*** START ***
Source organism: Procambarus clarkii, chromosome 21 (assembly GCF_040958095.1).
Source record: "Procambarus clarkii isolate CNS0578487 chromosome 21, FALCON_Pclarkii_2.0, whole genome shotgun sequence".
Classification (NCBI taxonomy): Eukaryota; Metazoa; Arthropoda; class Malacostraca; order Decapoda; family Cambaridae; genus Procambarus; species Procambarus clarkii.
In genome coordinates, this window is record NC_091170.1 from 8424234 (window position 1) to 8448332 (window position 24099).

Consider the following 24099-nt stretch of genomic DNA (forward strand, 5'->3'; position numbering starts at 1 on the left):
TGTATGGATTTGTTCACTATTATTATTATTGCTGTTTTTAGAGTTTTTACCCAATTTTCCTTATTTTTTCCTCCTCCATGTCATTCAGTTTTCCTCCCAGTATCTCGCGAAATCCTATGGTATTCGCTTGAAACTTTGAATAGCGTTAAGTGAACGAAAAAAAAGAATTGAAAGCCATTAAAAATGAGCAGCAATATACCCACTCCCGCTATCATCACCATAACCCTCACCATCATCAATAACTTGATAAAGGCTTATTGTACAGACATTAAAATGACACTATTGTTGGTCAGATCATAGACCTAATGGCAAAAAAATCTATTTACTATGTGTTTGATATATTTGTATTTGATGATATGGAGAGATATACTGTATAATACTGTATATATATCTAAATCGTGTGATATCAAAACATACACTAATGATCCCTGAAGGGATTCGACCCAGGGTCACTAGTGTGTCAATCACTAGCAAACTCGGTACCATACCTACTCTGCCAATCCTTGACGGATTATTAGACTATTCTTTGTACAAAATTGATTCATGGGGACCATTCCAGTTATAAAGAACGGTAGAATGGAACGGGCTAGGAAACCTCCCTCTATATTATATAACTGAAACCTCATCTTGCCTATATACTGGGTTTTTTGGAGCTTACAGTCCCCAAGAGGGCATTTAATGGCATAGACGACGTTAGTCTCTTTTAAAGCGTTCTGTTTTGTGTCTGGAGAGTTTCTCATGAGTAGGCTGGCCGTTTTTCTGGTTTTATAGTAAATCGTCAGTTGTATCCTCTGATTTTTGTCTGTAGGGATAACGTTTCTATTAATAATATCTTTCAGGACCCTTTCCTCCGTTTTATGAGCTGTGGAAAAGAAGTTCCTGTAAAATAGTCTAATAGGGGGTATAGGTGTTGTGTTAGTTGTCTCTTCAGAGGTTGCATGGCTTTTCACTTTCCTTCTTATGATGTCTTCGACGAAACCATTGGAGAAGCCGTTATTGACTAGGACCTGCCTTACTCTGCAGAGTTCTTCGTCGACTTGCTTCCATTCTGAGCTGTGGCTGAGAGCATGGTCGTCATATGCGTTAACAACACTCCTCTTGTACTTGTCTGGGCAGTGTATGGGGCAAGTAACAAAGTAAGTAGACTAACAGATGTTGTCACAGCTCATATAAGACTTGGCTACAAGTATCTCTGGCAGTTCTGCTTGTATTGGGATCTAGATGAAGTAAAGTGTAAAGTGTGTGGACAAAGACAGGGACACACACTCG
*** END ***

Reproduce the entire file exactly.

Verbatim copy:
Source organism: Procambarus clarkii, chromosome 21 (assembly GCF_040958095.1).
Source record: "Procambarus clarkii isolate CNS0578487 chromosome 21, FALCON_Pclarkii_2.0, whole genome shotgun sequence".
Classification (NCBI taxonomy): Eukaryota; Metazoa; Arthropoda; class Malacostraca; order Decapoda; family Cambaridae; genus Procambarus; species Procambarus clarkii.
In genome coordinates, this window is record NC_091170.1 from 8424234 (window position 1) to 8448332 (window position 24099).

Consider the following 24099-nt stretch of genomic DNA (forward strand, 5'->3'; position numbering starts at 1 on the left):
TGTATGGATTTGTTCACTATTATTATTATTGCTGTTTTTAGAGTTTTTACCCAATTTTCCTTATTTTTTCCTCCTCCATGTCATTCAGTTTTCCTCCCAGTATCTCGCGAAATCCTATGGTATTCGCTTGAAACTTTGAATAGCGTTAAGTGAACGAAAAAAAAGAATTGAAAGCCATTAAAAATGAGCAGCAATATACCCACTCCCGCTATCATCACCATAACCCTCACCATCATCAATAACTTGATAAAGGCTTATTGTACAGACATTAAAATGACACTATTGTTGGTCAGATCATAGACCTAATGGCAAAAAAATCTATTTACTATGTGTTTGATATATTTGTATTTGATGATATGGAGAGATATACTGTATAATACTGTATATATATCTAAATCGTGTGATATCAAAACATACACTAATGATCCCTGAAGGGATTCGACCCAGGGTCACTAGTGTGTCAATCACTAGCAAACTCGGTACCATACCTACTCTGCCAATCCTTGACGGATTATTAGACTATTCTTTGTACAAAATTGATTCATGGGGACCATTCCAGTTATAAAGAACGGTAGAATGGAACGGGCTAGGAAACCTCCCTCTATATTATATAACTGAAACCTCATCTTGCCTATATACTGGGTTTTTTGGAGCTTACAGTCCCCAAGAGGGCATTTAATGGCATAGACGACGTTAGTCTCTTTTAAAGCGTTCTGTTTTGTGTCTGGAGAGTTTCTCATGAGTAGGCTGGCCGTTTTTCTGGTTTTATAGTAAATCGTCAGTTGTATCCTCTGATTTTTGTCTGTAGGGATAACGTTTCTATTAATAATATCTTTCAGGACCCTTTCCTCCGTTTTATGAGCTGTGGAAAAGAAGTTCCTGTAAAATAGTCTAATAGGGGGTATAGGTGTTGTGTTAGTTGTCTCTTCAGAGGTTGCATGGCTTTTCACTTTCCTTCTTATGATGTCTTCGACGAAACCATTGGAGAAGCCGTTATTGACTAGGACCTGCCTTACTCTGCAGAGTTCTTCGTCGACTTGCTTCCATTCTGAGCTGTGGCTGAGAGCATGGTCGTCATATGCGTTAACAACACTCCTCTTGTACTTGTCTGGGCAGTGTATGGGGCAAGTAACAAAGTAAGTAGACTAACAGATGTTGTCACAGCTCATATAAGACTTGGCTACAAGTATCTCTGGCAGTTCTGCTTGTATTGGGATCTAGATGAAGTAAAGTGTAAAGTGTGTGGACAAAGACAGGGACACACACTCG